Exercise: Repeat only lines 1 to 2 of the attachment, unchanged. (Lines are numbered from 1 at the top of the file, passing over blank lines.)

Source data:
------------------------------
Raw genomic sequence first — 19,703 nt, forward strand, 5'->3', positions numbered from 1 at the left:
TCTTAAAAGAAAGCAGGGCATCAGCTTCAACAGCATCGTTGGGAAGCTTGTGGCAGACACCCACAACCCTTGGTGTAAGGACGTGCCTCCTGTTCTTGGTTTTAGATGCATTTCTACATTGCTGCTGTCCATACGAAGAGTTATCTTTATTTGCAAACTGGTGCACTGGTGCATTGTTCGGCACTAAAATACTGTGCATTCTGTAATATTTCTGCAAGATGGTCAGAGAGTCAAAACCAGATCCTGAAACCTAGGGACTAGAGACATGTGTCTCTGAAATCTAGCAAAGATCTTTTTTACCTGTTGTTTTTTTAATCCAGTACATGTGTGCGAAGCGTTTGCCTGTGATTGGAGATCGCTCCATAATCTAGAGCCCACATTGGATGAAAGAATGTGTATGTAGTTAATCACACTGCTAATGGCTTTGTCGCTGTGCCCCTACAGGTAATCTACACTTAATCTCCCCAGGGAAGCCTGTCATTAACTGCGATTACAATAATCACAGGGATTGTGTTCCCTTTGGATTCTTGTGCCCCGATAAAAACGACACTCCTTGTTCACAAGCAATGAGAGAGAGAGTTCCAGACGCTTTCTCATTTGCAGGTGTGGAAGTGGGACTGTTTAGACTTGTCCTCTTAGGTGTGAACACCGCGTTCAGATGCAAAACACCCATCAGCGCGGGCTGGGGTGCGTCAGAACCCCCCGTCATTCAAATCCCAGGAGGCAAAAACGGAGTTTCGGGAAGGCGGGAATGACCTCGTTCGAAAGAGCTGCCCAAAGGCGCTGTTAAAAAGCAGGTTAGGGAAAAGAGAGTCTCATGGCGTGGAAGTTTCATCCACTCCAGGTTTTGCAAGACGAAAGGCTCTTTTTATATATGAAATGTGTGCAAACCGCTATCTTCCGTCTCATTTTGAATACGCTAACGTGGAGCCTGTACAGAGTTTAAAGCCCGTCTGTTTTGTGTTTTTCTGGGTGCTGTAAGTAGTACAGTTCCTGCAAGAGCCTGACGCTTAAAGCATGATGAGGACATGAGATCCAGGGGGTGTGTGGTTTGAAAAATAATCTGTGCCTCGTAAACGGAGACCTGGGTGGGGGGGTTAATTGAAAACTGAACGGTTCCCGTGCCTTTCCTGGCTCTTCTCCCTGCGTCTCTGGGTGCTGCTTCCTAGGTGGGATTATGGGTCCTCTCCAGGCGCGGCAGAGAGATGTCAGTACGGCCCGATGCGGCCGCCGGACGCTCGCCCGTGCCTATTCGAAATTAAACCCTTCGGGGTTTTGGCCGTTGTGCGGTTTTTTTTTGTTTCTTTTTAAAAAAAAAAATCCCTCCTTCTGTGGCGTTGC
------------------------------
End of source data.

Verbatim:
Raw genomic sequence first — 19,703 nt, forward strand, 5'->3', positions numbered from 1 at the left:
TCTTAAAAGAAAGCAGGGCATCAGCTTCAACAGCATCGTTGGGAAGCTTGTGGCAGACACCCACAACCCTTGGTGTAAGGACGTGCCTCCTGTTCTTGGTTTTAGATGCATTTCTACATTGCTGCTGTCCATACGAAGAGTTATCTTTATTTGCAAACTGGTGCACTGGTGCATTGTTCGGCACTAAAATACTGTGCATTCTGTAATATTTCTGCAAGATGGTCAGAGAGTCAAAACCAGATCCTGAAACCTAGGGACTAGAGACATGTGTCTCTGAAATCTAGCAAAGATCTTTTTTACCTGTTGTTTTTTTAATCCAGTACATGTGTGCGAAGCGTTTGCCTGTGATTGGAGATCGCTCCATAATCTAGAGCCCACATTGGATGAAAGAATGTGTATGTAGTTAATCACACTGCTAATGGCTTTGTCGCTGTGCCCCTACAGGTAATCTACACTTAATCTCCCCAGGGAAGCCTGTCATTAACTGCGATTACAATAATCACAGGGATTGTGTTCCCTTTGGATTCTTGTGCCCCGATAAAAACGACACTCCTTGTTCACAAGCAATGAGAGAGAGAGTTCCAGACGCTTTCTCATTTGCAGGTGTGGAAGTGGGACTGTTTAGACTTGTCCTCTTAGGTGTGAACACCGCGTTCAGATGCAAAACACCCATCAGCGCGGGCTGGGGTGCGTCAGAACCCCCCGTCATTCAAATCCCAGGAGGCAAAAACGGAGTTTCGGGAAGGCGGGAATGACCTCGTTCGAAAGAGCTGCCCAAAGGCGCTGTTAAAAAGCAGGTTAGGGAAAAGAGAGTCTCATGGCGTGGAAGTTTCATCCACTCCAGGTTTTGCAAGACGAAAGGCTCTTTTTATATATGAAATGTGTGCAAACCGCTATCTTCCGTCTCATTTTGAATACGCTAACGTGGAGCCTGTACAGAGTTTAAAGCCCGTCTGTTTTGTGTTTTTCTGGGTGCTGTAAGTAGTACAGTTCCTGCAAGAGCCTGACGCTTAAAGCATGATGAGGACATGAGATCCAGGGGGTGTGTGGTTTGAAAAATAATCTGTGCCTCGTAAACGGAGACCTGGGTGGGGGGGTTAATTGAAAACTGAACGGTTCCCGTGCCTTTCCTGGCTCTTCTCCCTGCGTCTCTGGGTGCTGCTTCCTAGGTGGGATTATGGGTCCTCTCCAGGCGCGGCAGAGAGATGTCAGTACGGCCCGATGCGGCCGCCGGACGCTCGCCCGTGCCTATTCGAAATTAAACCCTTCGGGGTTTTGGCCGTTGTGCGGTTTTTTTTTGTTTCTTTTTAAAAAAAAAAATCCCTCCTTCTGTGGCGTTGC